(CNN) -- The spiraling scandal that took down former CIA Director David Petraeus has apparently ensnared another powerful general, as authorities announced that Gen. John Allen is under investigation for allegedly sending inappropriate messages to Jill Kelley, a woman who has been linked to the Petraeus scandal.
Allen, who is the commander of NATO's International Security Assistance Force, has denied any wrongdoing, a senior defense official said.
Details of the latest angle of the scandal that has shaken the highest level of the military were sketchy early Tuesday.
Some details about Allen, the top U.S. commander in Afghanistan, came from an overnight statement by Defense Secretary Leon Panetta, while he was on his way to Australia.
"On Sunday, the Federal Bureau of Investigation referred to the Department of Defense a matter involving General John Allen, Commander of the International Security Assistance Force (or ISAF) in Afghanistan," part of the statement said. "Today, the secretary directed that the matter be referred to the Inspector General of the Department of Defense for investigation."
A defense official told CNN there is a "distinct possibility" that the investigation into Allen is connected to the investigation that led to the resignation of Petraeus.
Allen will still retain his position as the commander of ISAF as the investigation continues, the Pentagon said.
But Panetta asked that Allen's nomination to become NATO's supreme allied commander be put on hold, the statement said.
The confirmation hearing to see if Allen would get that lofty military post was scheduled for Thursday.
Also President Obama has nominated Gen. Joseph Dunford to succeed Allen in his position at ISAF, and Panetta has urged the Senate to move quickly on the nomination.
The investigation into Allen was in its early stages but authorities were looking into some 20,000 to 30,000 pages of documents, the defense official said.
It was not immediately clear Tuesday exactly how Allen may be linked to the Petraeus investigation.
Petraeus, 60, resigned Friday after acknowledging he had an affair with a woman later identified as his biographer, Paula Broadwell, 40, a fellow West Point graduate who spent months studying the general's leadership of U.S. forces in Afghanistan.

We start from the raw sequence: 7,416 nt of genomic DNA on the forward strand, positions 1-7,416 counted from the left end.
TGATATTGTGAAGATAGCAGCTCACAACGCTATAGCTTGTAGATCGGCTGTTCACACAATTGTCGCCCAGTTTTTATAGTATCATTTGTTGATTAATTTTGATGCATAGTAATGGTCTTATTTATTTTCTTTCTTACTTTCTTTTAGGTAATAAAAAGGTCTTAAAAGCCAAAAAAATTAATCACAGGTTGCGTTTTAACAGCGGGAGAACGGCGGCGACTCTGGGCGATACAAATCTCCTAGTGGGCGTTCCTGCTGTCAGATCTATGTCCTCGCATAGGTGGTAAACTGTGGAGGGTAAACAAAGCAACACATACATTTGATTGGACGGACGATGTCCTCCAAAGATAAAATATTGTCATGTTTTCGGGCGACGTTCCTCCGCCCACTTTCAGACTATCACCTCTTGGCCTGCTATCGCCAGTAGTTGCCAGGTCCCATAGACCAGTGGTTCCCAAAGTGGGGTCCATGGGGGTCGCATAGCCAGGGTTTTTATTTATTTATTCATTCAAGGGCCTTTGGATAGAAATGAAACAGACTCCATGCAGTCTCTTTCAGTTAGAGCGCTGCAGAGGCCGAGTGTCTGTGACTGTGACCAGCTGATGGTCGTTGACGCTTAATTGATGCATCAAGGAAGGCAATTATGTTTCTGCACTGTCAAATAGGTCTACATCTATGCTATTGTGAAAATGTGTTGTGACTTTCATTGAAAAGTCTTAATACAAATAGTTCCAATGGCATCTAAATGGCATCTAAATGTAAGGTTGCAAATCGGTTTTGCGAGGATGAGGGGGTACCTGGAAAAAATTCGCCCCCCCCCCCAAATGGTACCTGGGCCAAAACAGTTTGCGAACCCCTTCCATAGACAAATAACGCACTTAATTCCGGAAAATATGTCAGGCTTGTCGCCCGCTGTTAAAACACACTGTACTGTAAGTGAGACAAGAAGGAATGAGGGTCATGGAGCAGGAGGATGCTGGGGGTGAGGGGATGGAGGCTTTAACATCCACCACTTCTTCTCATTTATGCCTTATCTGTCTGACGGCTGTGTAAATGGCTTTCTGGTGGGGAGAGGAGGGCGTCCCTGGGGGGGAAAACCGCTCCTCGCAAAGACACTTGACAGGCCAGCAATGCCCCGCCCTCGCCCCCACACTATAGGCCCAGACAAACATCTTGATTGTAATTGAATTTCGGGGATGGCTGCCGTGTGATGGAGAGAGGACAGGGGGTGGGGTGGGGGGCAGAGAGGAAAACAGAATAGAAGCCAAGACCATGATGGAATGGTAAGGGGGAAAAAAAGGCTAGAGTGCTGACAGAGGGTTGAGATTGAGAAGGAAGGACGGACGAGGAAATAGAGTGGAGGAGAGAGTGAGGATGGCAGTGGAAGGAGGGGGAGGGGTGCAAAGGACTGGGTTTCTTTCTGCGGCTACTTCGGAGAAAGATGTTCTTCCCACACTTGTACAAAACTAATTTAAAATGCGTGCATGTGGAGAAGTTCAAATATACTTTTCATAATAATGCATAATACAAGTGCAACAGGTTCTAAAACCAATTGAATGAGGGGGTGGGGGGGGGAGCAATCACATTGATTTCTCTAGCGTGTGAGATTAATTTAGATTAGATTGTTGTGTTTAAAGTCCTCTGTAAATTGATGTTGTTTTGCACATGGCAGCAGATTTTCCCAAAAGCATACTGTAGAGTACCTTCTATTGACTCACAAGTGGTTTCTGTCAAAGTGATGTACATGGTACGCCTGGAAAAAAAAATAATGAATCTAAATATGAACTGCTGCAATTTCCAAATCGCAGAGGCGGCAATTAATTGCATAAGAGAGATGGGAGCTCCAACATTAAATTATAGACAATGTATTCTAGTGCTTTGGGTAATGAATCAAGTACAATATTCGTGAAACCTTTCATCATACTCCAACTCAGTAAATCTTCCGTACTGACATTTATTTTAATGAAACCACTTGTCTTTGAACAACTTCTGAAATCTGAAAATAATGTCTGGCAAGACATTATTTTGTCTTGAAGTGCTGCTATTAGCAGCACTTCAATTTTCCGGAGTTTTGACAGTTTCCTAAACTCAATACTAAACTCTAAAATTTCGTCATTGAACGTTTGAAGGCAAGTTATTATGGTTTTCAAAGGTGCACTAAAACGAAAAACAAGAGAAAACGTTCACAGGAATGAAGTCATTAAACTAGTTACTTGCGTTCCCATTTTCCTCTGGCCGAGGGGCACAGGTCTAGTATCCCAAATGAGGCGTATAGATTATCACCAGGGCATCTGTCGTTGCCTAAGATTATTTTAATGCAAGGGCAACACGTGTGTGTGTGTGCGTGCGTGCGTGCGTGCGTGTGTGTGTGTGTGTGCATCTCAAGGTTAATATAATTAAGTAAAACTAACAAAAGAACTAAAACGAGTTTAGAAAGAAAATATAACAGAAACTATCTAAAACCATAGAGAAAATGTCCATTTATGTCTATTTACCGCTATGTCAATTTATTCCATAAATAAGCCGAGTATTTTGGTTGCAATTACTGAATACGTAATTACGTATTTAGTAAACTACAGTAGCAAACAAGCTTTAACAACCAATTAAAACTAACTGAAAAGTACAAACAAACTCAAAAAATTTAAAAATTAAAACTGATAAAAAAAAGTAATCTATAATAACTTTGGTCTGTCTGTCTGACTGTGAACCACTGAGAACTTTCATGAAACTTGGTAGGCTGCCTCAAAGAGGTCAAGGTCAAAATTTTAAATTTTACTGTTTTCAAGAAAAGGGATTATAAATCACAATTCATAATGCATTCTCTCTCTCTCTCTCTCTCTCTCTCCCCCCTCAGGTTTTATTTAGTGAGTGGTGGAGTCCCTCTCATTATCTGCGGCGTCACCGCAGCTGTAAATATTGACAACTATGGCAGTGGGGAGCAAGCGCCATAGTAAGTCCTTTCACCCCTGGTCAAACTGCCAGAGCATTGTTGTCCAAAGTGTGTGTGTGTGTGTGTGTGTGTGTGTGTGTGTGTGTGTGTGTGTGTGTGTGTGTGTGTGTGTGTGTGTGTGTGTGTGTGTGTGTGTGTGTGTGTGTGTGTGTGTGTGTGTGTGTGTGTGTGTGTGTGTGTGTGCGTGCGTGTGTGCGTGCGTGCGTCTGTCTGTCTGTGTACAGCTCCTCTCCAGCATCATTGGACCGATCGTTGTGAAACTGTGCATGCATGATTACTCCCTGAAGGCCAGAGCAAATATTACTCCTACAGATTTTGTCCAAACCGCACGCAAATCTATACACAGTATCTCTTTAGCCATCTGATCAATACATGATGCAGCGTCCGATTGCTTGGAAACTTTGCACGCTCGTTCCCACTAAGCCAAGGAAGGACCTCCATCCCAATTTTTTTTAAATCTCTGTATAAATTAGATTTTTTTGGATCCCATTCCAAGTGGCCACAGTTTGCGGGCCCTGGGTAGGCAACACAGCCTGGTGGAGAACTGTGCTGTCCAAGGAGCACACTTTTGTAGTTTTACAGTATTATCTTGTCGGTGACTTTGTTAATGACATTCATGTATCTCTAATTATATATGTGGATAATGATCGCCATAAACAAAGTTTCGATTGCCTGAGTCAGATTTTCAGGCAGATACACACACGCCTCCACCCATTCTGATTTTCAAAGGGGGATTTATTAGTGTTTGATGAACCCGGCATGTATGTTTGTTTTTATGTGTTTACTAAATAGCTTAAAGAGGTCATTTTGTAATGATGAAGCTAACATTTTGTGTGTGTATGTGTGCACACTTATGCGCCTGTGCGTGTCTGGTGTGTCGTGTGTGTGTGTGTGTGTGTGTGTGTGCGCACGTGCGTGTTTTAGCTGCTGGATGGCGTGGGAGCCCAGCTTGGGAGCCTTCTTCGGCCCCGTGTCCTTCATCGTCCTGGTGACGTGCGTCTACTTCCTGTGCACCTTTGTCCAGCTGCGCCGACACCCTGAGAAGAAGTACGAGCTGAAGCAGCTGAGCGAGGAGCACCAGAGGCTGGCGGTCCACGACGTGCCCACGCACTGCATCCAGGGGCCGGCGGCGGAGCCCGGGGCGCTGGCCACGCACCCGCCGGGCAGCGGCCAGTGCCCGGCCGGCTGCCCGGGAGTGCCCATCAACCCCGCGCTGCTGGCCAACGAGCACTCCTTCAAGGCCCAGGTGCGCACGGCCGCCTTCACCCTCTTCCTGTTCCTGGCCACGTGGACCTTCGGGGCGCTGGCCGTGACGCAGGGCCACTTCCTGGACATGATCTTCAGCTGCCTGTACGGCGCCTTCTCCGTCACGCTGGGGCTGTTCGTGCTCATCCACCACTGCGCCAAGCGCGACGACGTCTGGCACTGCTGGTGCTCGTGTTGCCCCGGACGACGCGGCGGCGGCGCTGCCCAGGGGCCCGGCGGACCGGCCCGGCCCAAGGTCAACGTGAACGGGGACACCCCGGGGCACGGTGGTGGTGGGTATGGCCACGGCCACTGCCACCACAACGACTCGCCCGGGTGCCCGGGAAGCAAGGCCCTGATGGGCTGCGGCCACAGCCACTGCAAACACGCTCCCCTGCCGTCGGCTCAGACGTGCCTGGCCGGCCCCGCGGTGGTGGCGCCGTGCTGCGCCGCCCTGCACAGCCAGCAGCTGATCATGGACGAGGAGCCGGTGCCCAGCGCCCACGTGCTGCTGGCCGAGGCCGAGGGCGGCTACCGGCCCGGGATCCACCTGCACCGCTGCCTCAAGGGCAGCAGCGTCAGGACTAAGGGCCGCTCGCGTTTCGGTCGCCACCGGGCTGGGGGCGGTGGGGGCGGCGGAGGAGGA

The investigation into Petraeus came to light during an FBI investigation of "jealous" e-mails reportedly sent by Broadwell to a woman named Jill Kelley, a government source familiar with the investigation told CNN on Monday.
Now authorities say Allen was under investigation because of communications with Kelley.
Amid national talk about the Petraeus scandal, Kelley, 37, and her husband released a statement saying they have been friends with Petraeus and his family for more than five years and asked for privacy.
Petraeus Probe Could Affect Benghazi Inquiry
Days after Petraeus' resignation stunned Washington, investigators were still gathering information about the four-star Army general who once ran the wars in Iraq and Afghanistan.
FBI agents were at the Charlotte, North Carolina, home of Petraeus' paramour late Monday, said local FBI spokeswoman Shelley Lynch. She declined to say what the agents were doing at Broadwell's home.
Also a video has surfaced of a speech by Broadwell in which she suggested the Libya attack on September 11 was targeting a secret prison at the Benghazi consulate annex, raising unverified concerns about possible security leaks.
"I don't know if a lot of you have heard this, but the CIA annex had actually taken a couple of Libyan militia members prisoner and they think that the attack on the consulate was an effort to get these prisoners back," said Broadwell in a speech last month at the University of Denver.
A senior intelligence official told CNN on Monday, "These detention claims are categorically not true. Nobody was ever held at the annex before, during, or after the attacks."
Broadwell's source for that previously unpublished bit of information remains unclear, and there's no evidence so far that it came from Petraeus.
Administration officials have said the Benghazi assault was a terrorist attack.
Along with questions about Broadwell's access, the Petraeus' scandal also presents challenges to the congressional inquiry into the Benghazi attack.
Petraeus recently traveled to Libya to meet the CIA station chief to discuss the attack, CNN has confirmed. He was scheduled to testify before a congressional committee this week on the assault and the U.S. government response to it.
That now will not happen, but it is possible that he could be summoned by Congress to testify later.
Some Republicans have criticized the administration's response to the Benghazi attack and have speculated that Petraeus' departure was linked to the congressional inquiry.
Rep. Peter King, R-New York, said elements of the story "don't add up." He called Petraeus "an absolutely essential witness, maybe more than anybody else."